Track 4 Mesa with Alejandro Sanchez. Maestro Sanchez lives in Comas, a distant suburb of Lima which began in the 1960s as a shanty town. It is surrounded by impressive parched stony desert hills. The maestro’s house is at the end of a road near the cemetery and overlooks this immense settlement from where he draws his clients. Sanchez was born in Sondorillo near the legendary sacred lakes of Las Huaringas. At age 11, while still at school, he seemed to have perceptions and to be able foresee things accurately. His astonished teachers thought he was having hallucinations and called for maestro Florentin Garcia. Later Alejandro became his apprentice and learned from him the secrets of plants.
The strangeness of these ceremonies can be seen as part of the ‘trappings’ of rituals in general. Strangeness serves to trick the rational mind so that it will not interfere with the subtle processes taking place in the subconscious. When we are fully awake, things can indeed seem strange… ‘people are strange, when you’re a stranger…’ as the song by The Doors goes. A part of healing is recovering the lost gift of perception, the feeling of being alive again.
Track 5 Mesa with Leopoldo Vilela who was also born near the celebrated Las Huaringas in Radiopampa, an extremely cold place at 3,500 meters altitude. He was 90 years old and in very good health at the time of this mesa which was also held in the ruins of Puruchucu. At three years old he was sent outside to look for herbs for his mother who was suffering from a stomach ache; there he knew he would become a curandero. He used to watch his father who was clairvoyant and assisted people in his community to find their animals when they were lost. He used tarot cards and looked into bottles of aguardiente (firewater) with grains of corn of different colours at the bottom
Don Leopoldo improvises sessions for groups and individuals, which may continue for hours. These are full of idiosyncrasy, and characterized by warmth, dedication and playfulness, which is quite touching at times. The seemingly endless sequence of bottles of tastes and smells and other procedures are often extremely weird while his inadvertent remarks and caresses on his guitar (of his own manufacture) often provoke smiles and laughter in all present.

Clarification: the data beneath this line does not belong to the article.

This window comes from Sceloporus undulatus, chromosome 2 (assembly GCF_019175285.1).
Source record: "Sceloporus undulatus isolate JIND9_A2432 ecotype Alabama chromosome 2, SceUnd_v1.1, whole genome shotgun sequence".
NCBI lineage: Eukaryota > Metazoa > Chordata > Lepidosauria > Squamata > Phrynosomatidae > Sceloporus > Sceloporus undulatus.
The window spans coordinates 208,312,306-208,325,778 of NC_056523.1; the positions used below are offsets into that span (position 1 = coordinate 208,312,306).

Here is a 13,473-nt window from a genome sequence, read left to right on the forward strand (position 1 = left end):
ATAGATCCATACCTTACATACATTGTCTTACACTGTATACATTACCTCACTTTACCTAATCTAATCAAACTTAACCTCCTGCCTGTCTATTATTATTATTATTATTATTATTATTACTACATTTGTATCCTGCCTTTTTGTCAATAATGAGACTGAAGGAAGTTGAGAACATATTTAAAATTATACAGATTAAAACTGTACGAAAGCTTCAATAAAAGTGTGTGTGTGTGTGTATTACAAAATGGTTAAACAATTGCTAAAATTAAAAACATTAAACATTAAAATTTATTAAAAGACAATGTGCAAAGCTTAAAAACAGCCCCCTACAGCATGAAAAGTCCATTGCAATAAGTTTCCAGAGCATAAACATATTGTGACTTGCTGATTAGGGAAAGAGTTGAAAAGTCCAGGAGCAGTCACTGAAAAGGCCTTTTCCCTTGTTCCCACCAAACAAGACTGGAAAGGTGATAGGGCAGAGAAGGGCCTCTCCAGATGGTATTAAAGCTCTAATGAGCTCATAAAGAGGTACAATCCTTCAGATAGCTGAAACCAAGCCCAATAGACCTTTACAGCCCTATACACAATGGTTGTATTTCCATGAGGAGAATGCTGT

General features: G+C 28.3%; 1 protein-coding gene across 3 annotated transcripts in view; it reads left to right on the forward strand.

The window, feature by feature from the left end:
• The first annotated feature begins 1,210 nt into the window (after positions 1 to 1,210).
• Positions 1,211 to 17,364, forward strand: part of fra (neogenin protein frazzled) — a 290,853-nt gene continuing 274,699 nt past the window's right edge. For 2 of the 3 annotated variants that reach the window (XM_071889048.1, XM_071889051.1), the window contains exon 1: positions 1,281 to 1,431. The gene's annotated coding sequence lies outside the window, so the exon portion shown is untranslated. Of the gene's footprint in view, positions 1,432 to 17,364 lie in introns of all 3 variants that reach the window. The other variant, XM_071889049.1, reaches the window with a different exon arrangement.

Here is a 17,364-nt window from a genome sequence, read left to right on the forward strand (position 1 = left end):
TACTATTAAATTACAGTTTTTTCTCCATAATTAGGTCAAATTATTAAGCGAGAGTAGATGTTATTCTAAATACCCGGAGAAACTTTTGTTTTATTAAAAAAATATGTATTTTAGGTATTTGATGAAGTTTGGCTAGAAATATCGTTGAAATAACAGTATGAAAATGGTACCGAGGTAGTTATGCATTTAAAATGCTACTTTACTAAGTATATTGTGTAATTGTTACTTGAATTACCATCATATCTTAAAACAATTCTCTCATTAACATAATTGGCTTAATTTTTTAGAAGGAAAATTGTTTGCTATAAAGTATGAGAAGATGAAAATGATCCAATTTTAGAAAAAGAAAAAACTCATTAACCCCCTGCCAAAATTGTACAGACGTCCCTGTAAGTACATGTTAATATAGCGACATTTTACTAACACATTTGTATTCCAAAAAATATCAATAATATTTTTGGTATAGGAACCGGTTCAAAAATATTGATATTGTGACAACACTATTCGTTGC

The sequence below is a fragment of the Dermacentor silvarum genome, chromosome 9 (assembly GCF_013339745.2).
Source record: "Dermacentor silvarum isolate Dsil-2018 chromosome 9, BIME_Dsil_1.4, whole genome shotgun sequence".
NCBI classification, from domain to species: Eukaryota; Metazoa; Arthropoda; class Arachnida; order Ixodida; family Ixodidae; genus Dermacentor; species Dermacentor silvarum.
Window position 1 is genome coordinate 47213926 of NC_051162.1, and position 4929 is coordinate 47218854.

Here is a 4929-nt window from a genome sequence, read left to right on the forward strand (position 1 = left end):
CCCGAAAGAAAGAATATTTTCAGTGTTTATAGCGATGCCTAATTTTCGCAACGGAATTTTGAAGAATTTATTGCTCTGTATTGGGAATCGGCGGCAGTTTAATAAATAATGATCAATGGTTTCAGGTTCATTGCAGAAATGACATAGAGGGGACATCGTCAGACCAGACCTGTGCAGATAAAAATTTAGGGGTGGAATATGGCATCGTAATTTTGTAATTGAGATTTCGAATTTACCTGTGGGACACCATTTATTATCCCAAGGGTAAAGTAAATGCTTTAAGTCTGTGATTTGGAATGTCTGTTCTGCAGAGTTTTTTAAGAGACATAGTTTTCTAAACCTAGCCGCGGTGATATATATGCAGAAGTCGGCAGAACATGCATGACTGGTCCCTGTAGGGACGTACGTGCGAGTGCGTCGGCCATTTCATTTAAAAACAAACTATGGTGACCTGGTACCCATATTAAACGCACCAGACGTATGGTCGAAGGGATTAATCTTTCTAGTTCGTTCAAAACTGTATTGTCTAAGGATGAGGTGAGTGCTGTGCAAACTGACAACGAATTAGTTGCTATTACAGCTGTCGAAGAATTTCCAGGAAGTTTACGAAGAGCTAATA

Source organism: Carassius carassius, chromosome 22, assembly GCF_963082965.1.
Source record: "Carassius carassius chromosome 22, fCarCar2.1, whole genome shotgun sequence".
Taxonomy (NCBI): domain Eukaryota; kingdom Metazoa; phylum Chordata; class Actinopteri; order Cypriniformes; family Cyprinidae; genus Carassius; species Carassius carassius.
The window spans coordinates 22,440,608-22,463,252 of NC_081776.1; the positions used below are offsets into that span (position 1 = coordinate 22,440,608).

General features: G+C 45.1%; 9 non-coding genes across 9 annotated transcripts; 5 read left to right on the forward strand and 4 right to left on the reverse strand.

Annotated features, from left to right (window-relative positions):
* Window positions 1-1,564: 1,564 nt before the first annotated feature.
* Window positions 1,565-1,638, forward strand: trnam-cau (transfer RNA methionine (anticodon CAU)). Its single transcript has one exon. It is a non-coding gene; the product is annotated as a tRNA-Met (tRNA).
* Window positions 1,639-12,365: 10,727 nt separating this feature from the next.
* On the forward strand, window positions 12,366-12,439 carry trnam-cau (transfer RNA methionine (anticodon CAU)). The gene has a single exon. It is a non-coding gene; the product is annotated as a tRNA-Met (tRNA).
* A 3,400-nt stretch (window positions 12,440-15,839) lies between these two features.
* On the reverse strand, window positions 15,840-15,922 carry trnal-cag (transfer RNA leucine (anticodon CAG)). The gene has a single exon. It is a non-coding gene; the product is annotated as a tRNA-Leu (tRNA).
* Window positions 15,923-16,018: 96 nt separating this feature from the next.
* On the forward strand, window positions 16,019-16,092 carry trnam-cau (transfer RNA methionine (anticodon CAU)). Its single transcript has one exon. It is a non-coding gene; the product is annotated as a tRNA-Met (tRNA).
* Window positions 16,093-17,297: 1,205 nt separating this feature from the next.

Human beings have an instinctive awareness of other people’s conscious states of mind. When another person, a shaman, is authentic and spontaneously creative in the moment, this has the power to focus the mind, stopping it from verbalizing and rationalizing. A sense of pure wonder is evoked.
Track 6 Closing calls. The conch shells or pututus, still used in Andean communities today, are handed down from the Incas who obtained them from the Caribbean. They are used for convening meetings and ceremonies.
Tracks 7-9 Shipibo icaros of Mateus Castro, a shaman living outside Pucullpa in Yarinacocha. The arts of the Shipibo, especially textile designs, are closely related to ayahuasca icaros. The words of the chants are symbolic stories telling of the ability of nature to heal itself. For example the crystalline waters from a stream wash the unwell person, while coloured flowers attract the hummingbirds whose delicate wings fan healing energies etc. You might see such things in your visions but the essence which cures you is perhaps more likely to be the understanding of what is happening in your life, allowing inner feelings to unblock so that bitterness and anger con change to ecstasy and love. To awaken from the ‘illusion of being alive’ is to experience life itself.
Tracks 10-16 Dona Cotrina Valles was born in Agua Blanca, Department of San Martin. She apprenticed herself to a maestro in 1979 and later came to live in Iquitos with her husband. Today she lives alone with her children. It is very unusual for a woman to be a shaman in urban situations although they do exist amongst indigenous peoples. Amongst other limiting beliefs, it is thought that women break taboos as they are unable to take dieting seriously because of demands from their husbands and that when they go shopping in the market they will have contact with menstruating women or people who are mal dormida, (ie. a person who has been making love all night).